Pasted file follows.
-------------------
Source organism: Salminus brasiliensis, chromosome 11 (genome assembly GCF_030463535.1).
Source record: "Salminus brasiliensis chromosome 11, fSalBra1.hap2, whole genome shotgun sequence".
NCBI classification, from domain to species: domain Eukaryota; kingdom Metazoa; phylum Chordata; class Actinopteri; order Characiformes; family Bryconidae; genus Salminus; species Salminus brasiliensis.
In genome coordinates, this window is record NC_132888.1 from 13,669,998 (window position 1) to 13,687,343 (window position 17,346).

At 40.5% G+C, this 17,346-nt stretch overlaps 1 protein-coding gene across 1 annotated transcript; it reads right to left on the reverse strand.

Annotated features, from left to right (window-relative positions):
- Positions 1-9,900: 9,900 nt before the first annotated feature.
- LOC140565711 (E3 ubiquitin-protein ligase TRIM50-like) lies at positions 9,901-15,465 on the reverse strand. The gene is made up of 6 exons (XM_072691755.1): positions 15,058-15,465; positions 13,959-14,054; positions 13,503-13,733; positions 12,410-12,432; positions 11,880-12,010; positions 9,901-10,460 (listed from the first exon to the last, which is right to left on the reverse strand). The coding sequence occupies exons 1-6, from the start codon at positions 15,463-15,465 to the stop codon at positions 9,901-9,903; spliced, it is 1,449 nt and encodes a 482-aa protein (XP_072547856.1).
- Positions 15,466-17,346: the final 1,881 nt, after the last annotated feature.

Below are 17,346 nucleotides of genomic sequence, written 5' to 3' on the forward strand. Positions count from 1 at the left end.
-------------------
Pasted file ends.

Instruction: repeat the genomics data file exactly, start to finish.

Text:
Source organism: Salminus brasiliensis, chromosome 11 (genome assembly GCF_030463535.1).
Source record: "Salminus brasiliensis chromosome 11, fSalBra1.hap2, whole genome shotgun sequence".
NCBI classification, from domain to species: domain Eukaryota; kingdom Metazoa; phylum Chordata; class Actinopteri; order Characiformes; family Bryconidae; genus Salminus; species Salminus brasiliensis.
In genome coordinates, this window is record NC_132888.1 from 13,669,998 (window position 1) to 13,687,343 (window position 17,346).

At 40.5% G+C, this 17,346-nt stretch overlaps 1 protein-coding gene across 1 annotated transcript; it reads right to left on the reverse strand.

Annotated features, from left to right (window-relative positions):
- Positions 1-9,900: 9,900 nt before the first annotated feature.
- LOC140565711 (E3 ubiquitin-protein ligase TRIM50-like) lies at positions 9,901-15,465 on the reverse strand. The gene is made up of 6 exons (XM_072691755.1): positions 15,058-15,465; positions 13,959-14,054; positions 13,503-13,733; positions 12,410-12,432; positions 11,880-12,010; positions 9,901-10,460 (listed from the first exon to the last, which is right to left on the reverse strand). The coding sequence occupies exons 1-6, from the start codon at positions 15,463-15,465 to the stop codon at positions 9,901-9,903; spliced, it is 1,449 nt and encodes a 482-aa protein (XP_072547856.1).
- Positions 15,466-17,346: the final 1,881 nt, after the last annotated feature.

Below are 17,346 nucleotides of genomic sequence, written 5' to 3' on the forward strand. Positions count from 1 at the left end.